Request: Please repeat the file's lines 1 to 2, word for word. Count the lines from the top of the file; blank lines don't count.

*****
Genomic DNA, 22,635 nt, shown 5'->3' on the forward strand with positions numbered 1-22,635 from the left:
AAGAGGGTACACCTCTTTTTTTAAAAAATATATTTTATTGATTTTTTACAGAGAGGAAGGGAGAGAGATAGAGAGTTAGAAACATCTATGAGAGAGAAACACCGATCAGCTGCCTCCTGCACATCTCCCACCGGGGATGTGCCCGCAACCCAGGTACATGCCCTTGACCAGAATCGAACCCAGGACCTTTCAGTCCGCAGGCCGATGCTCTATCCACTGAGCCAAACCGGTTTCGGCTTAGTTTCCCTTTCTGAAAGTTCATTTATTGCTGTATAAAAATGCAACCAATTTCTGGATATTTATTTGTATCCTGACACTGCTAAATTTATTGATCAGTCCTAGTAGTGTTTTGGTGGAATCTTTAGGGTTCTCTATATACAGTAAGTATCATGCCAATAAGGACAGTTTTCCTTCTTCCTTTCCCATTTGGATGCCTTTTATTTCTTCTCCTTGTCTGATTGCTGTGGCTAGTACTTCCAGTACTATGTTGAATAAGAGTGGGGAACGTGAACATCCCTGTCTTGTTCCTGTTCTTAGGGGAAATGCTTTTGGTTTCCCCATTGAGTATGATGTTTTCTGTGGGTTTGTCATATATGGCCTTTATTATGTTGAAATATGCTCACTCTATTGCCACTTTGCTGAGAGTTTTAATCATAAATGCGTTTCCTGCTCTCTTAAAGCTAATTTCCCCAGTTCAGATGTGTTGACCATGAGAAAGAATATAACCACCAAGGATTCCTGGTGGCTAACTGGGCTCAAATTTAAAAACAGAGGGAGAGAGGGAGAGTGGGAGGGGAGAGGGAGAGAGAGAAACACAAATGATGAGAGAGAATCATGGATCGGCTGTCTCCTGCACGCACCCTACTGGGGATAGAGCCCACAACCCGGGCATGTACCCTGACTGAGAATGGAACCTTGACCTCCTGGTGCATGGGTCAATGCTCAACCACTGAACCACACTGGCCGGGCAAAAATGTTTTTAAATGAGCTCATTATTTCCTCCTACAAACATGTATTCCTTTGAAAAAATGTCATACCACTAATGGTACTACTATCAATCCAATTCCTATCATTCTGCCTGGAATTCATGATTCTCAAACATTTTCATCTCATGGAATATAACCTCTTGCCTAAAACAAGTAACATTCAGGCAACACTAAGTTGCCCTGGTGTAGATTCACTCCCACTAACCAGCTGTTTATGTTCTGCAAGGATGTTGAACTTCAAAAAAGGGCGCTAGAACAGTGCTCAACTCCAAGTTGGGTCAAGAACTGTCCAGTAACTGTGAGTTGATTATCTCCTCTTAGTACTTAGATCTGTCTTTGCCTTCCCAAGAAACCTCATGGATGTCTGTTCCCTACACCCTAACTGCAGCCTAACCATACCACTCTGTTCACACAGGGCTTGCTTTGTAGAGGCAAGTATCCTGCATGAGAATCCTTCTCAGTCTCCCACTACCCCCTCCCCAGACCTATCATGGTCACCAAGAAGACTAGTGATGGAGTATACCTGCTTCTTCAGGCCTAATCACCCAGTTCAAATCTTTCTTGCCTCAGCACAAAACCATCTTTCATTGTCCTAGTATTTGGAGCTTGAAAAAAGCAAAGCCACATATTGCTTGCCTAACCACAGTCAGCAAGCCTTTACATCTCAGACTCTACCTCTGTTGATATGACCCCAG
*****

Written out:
Genomic DNA, 22,635 nt, shown 5'->3' on the forward strand with positions numbered 1-22,635 from the left:
AAGAGGGTACACCTCTTTTTTTAAAAAATATATTTTATTGATTTTTTACAGAGAGGAAGGGAGAGAGATAGAGAGTTAGAAACATCTATGAGAGAGAAACACCGATCAGCTGCCTCCTGCACATCTCCCACCGGGGATGTGCCCGCAACCCAGGTACATGCCCTTGACCAGAATCGAACCCAGGACCTTTCAGTCCGCAGGCCGATGCTCTATCCACTGAGCCAAACCGGTTTCGGCTTAGTTTCCCTTTCTGAAAGTTCATTTATTGCTGTATAAAAATGCAACCAATTTCTGGATATTTATTTGTATCCTGACACTGCTAAATTTATTGATCAGTCCTAGTAGTGTTTTGGTGGAATCTTTAGGGTTCTCTATATACAGTAAGTATCATGCCAATAAGGACAGTTTTCCTTCTTCCTTTCCCATTTGGATGCCTTTTATTTCTTCTCCTTGTCTGATTGCTGTGGCTAGTACTTCCAGTACTATGTTGAATAAGAGTGGGGAACGTGAACATCCCTGTCTTGTTCCTGTTCTTAGGGGAAATGCTTTTGGTTTCCCCATTGAGTATGATGTTTTCTGTGGGTTTGTCATATATGGCCTTTATTATGTTGAAATATGCTCACTCTATTGCCACTTTGCTGAGAGTTTTAATCATAAATGCGTTTCCTGCTCTCTTAAAGCTAATTTCCCCAGTTCAGATGTGTTGACCATGAGAAAGAATATAACCACCAAGGATTCCTGGTGGCTAACTGGGCTCAAATTTAAAAACAGAGGGAGAGAGGGAGAGTGGGAGGGGAGAGGGAGAGAGAGAAACACAAATGATGAGAGAGAATCATGGATCGGCTGTCTCCTGCACGCACCCTACTGGGGATAGAGCCCACAACCCGGGCATGTACCCTGACTGAGAATGGAACCTTGACCTCCTGGTGCATGGGTCAATGCTCAACCACTGAACCACACTGGCCGGGCAAAAATGTTTTTAAATGAGCTCATTATTTCCTCCTACAAACATGTATTCCTTTGAAAAAATGTCATACCACTAATGGTACTACTATCAATCCAATTCCTATCATTCTGCCTGGAATTCATGATTCTCAAACATTTTCATCTCATGGAATATAACCTCTTGCCTAAAACAAGTAACATTCAGGCAACACTAAGTTGCCCTGGTGTAGATTCACTCCCACTAACCAGCTGTTTATGTTCTGCAAGGATGTTGAACTTCAAAAAAGGGCGCTAGAACAGTGCTCAACTCCAAGTTGGGTCAAGAACTGTCCAGTAACTGTGAGTTGATTATCTCCTCTTAGTACTTAGATCTGTCTTTGCCTTCCCAAGAAACCTCATGGATGTCTGTTCCCTACACCCTAACTGCAGCCTAACCATACCACTCTGTTCACACAGGGCTTGCTTTGTAGAGGCAAGTATCCTGCATGAGAATCCTTCTCAGTCTCCCACTACCCCCTCCCCAGACCTATCATGGTCACCAAGAAGACTAGTGATGGAGTATACCTGCTTCTTCAGGCCTAATCACCCAGTTCAAATCTTTCTTGCCTCAGCACAAAACCATCTTTCATTGTCCTAGTATTTGGAGCTTGAAAAAAGCAAAGCCACATATTGCTTGCCTAACCACAGTCAGCAAGCCTTTACATCTCAGACTCTACCTCTGTTGATATGACCCCAG